I have a recurrent dream. What does it mean?


I don’t know what your particular recurrent dream may signify, but several clinical dream theorists believe that recurrent dreams are related to unresolved life difficulties and that the cessation of a recurring dream indicates that the difficulty has been dealt with successfully. Consistent with these ideas, researchers have shown that the occurrence of recurrent dreams during adulthood is associated with stressors and lowered levels of psychological well-being and that the elimination of a previously recurrent dream is correlated with improved well-being.

I keep hearing that most dreams are really bizarre. Many of the dreams I remember aren’t all that strange though. Why the difference?


Another great question. I think one reason people think most dreams are bizarre is because those are the kinds of dreams we tend to share with others. If you wake up one morning and remember a dream where you were studying for an exam, or were stuck in traffic, or talking to some friends, you’ll likely not go out of your way to tell others. But, if while stuck in traffic a giant eagle grabbed your car in its talons and lifted you high above the city and flew you and your automobile across the sky, and then set you down by building where you work, then you may want to tell someone!

I have nightmares in which I’m not frightened, but really sad or disgusted. Is that common?


Although fear is the most frequently reported emotion in nightmares and bad dreams, almost half of all disturbing dreams contained primary emotions other than fear.  These can include anger, sadness, and frustration. Also, we’ve published several studies showing that nightmares with these kinds of emotions are rated as being just as intense and disturbing as fear-driven nightmares. This is why the American Academy of Sleep Medicine defines nightmares as disturbing mental experiences rather than frightening dreams.

What about themes of falling, being paralyzed and suffocation? Why are they not on your list?


The list above is based on a careful analysis of thousands of dream reports collected prospectively (for example, on daily dream logs) as opposed to asking people about the last nightmare they remember on a questionnaire. Themes of falling or being paralyzed appear infrequently in dream logs, but their high saliency makes them particularly memorable and thus more likely to be recalled in interviews or questionnaires long after their occurrence and many people can remember having one of these nightmares at least once in their lifetime, often many years ago.

I’ve been reading about different companies offering various kinds of technologies for lucid dreaming. Do they work?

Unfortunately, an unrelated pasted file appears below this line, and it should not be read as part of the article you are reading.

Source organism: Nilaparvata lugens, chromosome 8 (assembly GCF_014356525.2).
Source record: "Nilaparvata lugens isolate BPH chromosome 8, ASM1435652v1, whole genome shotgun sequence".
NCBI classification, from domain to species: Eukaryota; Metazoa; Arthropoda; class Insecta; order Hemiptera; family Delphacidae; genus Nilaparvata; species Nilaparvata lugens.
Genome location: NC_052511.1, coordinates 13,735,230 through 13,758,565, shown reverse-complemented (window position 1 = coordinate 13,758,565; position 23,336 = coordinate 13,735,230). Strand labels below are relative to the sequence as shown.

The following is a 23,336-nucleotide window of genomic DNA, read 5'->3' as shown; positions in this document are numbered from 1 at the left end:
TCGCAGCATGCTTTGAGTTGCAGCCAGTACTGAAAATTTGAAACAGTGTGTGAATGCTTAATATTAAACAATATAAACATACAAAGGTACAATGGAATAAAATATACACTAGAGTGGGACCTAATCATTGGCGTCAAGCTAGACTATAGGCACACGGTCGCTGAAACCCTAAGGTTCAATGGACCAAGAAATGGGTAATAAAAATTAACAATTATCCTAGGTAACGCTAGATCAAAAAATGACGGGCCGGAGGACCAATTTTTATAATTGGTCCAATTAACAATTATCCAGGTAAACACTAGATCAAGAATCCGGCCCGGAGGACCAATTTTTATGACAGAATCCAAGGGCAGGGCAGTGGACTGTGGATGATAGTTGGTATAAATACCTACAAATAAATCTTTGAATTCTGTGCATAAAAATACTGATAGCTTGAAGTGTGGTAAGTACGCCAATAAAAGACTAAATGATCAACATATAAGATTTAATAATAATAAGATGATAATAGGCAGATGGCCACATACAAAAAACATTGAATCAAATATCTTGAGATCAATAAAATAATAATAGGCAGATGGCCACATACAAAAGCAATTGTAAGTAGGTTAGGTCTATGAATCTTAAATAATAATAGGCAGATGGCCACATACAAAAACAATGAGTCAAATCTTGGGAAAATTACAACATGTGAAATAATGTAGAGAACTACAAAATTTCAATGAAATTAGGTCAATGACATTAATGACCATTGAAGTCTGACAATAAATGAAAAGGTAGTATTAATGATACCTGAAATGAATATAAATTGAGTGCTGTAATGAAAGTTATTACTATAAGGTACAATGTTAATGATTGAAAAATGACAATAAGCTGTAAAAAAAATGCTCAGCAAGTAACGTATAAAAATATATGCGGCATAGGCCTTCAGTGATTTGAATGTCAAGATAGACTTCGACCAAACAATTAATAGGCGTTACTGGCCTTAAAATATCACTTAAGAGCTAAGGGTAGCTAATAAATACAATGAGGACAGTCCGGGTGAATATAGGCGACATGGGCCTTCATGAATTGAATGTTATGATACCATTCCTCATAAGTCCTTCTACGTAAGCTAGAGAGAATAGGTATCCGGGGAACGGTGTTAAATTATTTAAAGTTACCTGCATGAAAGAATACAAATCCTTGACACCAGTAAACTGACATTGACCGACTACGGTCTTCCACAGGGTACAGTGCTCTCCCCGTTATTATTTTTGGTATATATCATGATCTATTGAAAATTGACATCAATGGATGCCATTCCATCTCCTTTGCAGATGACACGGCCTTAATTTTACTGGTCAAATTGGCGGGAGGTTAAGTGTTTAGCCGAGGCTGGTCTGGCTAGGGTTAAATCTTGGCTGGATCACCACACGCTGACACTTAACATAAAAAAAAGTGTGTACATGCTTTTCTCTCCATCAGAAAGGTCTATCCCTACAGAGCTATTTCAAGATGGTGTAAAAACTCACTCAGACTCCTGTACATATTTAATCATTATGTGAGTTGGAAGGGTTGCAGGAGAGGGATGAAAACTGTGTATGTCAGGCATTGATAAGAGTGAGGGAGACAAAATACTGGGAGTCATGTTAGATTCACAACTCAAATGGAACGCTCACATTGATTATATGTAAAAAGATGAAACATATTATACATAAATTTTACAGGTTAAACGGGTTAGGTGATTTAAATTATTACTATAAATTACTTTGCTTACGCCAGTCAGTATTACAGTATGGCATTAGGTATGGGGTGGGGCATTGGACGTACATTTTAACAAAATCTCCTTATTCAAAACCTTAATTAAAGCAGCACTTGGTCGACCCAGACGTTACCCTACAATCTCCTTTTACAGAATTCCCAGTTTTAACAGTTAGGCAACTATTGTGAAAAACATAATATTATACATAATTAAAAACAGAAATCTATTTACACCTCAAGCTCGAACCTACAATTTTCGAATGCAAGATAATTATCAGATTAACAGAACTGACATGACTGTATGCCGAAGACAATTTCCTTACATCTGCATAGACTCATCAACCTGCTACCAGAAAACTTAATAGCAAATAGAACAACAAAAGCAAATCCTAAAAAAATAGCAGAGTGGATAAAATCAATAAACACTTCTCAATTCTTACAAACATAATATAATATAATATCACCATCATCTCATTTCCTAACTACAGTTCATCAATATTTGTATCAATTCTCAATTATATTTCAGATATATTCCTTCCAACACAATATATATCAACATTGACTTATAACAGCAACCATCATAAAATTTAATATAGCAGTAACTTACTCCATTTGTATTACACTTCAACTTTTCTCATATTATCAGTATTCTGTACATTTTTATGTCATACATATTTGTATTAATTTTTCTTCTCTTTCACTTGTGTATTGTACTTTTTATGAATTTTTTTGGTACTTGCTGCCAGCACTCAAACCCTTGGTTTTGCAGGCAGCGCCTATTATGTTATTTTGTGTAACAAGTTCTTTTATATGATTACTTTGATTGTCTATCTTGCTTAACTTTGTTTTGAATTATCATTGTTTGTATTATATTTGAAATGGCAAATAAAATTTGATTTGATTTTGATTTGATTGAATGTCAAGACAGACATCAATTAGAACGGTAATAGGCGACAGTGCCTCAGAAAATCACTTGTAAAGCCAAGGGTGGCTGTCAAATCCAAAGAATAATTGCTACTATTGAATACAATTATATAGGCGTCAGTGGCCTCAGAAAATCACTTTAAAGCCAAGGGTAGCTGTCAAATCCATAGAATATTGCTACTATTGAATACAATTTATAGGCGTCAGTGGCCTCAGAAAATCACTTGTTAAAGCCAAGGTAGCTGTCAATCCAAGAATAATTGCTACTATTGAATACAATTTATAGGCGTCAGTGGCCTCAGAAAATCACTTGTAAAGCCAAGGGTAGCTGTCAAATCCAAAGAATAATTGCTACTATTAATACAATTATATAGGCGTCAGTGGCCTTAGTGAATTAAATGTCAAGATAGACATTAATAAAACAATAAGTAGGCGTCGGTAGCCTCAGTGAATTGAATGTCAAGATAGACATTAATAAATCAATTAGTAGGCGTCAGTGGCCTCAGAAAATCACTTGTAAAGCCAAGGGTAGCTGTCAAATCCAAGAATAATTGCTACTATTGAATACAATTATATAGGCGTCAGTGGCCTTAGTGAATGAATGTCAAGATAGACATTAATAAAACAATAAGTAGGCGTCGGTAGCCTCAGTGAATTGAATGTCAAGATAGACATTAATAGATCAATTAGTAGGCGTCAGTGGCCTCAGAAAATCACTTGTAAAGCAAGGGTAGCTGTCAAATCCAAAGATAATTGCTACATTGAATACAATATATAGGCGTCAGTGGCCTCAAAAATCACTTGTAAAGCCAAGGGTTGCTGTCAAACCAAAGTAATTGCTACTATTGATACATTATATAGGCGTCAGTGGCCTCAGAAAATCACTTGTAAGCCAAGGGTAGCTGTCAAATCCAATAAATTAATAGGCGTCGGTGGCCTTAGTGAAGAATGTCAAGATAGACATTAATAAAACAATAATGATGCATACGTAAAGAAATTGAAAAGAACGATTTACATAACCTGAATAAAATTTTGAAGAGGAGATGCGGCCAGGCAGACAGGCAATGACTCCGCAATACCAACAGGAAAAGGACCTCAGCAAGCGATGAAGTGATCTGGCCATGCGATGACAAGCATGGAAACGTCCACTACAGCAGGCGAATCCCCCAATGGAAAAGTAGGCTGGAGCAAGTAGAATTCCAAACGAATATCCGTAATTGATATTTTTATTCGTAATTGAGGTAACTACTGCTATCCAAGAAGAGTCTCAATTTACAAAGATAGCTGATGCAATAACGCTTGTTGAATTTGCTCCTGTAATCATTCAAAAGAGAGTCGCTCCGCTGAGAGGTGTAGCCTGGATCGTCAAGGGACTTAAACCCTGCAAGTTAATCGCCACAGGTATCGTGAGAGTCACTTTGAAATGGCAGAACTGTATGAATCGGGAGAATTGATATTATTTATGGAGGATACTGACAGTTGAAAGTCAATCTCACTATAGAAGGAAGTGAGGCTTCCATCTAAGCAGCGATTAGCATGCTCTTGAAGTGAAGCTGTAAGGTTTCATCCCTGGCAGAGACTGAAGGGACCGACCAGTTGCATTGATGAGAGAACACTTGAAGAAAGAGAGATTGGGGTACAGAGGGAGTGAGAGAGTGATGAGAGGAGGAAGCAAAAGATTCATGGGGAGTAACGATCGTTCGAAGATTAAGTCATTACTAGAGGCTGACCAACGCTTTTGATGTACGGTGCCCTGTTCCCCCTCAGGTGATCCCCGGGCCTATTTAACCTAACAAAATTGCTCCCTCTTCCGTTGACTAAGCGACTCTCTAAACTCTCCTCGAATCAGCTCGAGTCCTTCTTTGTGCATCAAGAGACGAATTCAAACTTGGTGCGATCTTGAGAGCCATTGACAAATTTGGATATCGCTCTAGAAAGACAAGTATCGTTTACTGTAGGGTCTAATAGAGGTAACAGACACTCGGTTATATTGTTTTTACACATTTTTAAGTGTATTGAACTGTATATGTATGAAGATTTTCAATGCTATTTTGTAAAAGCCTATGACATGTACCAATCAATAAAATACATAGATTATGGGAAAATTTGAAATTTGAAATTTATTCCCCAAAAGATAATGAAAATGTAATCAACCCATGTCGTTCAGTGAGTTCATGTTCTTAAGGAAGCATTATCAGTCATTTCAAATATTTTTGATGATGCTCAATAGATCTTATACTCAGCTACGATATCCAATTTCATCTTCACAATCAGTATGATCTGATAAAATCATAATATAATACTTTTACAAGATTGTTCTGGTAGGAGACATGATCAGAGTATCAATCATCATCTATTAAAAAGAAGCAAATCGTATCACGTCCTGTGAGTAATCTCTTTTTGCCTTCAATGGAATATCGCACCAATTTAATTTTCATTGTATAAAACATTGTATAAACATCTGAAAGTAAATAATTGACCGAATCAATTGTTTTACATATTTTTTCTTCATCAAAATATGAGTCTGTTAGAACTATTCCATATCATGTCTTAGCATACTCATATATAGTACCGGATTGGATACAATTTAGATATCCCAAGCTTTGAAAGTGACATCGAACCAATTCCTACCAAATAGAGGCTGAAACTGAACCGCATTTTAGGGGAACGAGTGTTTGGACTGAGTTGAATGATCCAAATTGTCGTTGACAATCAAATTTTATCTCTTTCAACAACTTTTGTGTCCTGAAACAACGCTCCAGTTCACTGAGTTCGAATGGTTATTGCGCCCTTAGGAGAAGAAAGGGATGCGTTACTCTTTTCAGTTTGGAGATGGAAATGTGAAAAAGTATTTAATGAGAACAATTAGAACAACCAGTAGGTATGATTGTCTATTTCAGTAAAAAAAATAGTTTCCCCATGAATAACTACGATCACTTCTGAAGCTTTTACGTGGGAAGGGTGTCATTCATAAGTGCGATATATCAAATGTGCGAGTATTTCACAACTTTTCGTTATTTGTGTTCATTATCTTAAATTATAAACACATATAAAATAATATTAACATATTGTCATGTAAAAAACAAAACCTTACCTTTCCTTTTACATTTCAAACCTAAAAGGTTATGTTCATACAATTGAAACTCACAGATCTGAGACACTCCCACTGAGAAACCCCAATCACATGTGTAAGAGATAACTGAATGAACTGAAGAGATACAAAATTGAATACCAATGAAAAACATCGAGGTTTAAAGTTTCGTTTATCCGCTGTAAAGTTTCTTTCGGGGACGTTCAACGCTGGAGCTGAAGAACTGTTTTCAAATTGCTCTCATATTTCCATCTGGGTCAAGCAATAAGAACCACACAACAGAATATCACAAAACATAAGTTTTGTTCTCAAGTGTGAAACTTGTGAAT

In these past few years, there has seen a veritable explosion in the number of companies offering all kinds of substances (drugs, supplements) and devices (headgear, home EEG devices, gadgets delivering low doses of transcranial stimulation) to help people have lucid dreams. Although these products are widely marketed and often accompanied by strong claims about their success rates, little independent research has been conducted on their effectiveness. Moreover, there exist many self-training techniques that may give you better results.

What is a lucid dream?


Another excellent question.  So what exactly is a lucid dream?  Various definitions of the experience have emerged in the literature.  The simplest of these states that lucid dreams are those in which the subject is aware that he or she is dreaming. Other researchers have added a qualifier:  that one has to become perfectly or fully aware that one is dreaming. Exactly what is meant by the terms "perfectly" or "fully" is usually not explicitly stated, but usually involves the ability to consciously exert control over events in the dream scenery.

I sometimes have dreams with sensations of smell, taste or pain. Is this unusual?


Although the overwhelming majority of dream reports contain visual and, to a lesser extent, kinesthetic elements, the presence of other sensory modalities has also been noted in both lab and home dream reports.Over 50% of dream reports contain auditory experiences while explicit references to olfactory, gustatory and pain sensations occur in less than 1% of all dream reports. One study found that women’s dream reports were more likely to contain olfactory or gustatory sensations whereas references to auditory and pain experiences occurred in a higher percentage of men’s dreams.


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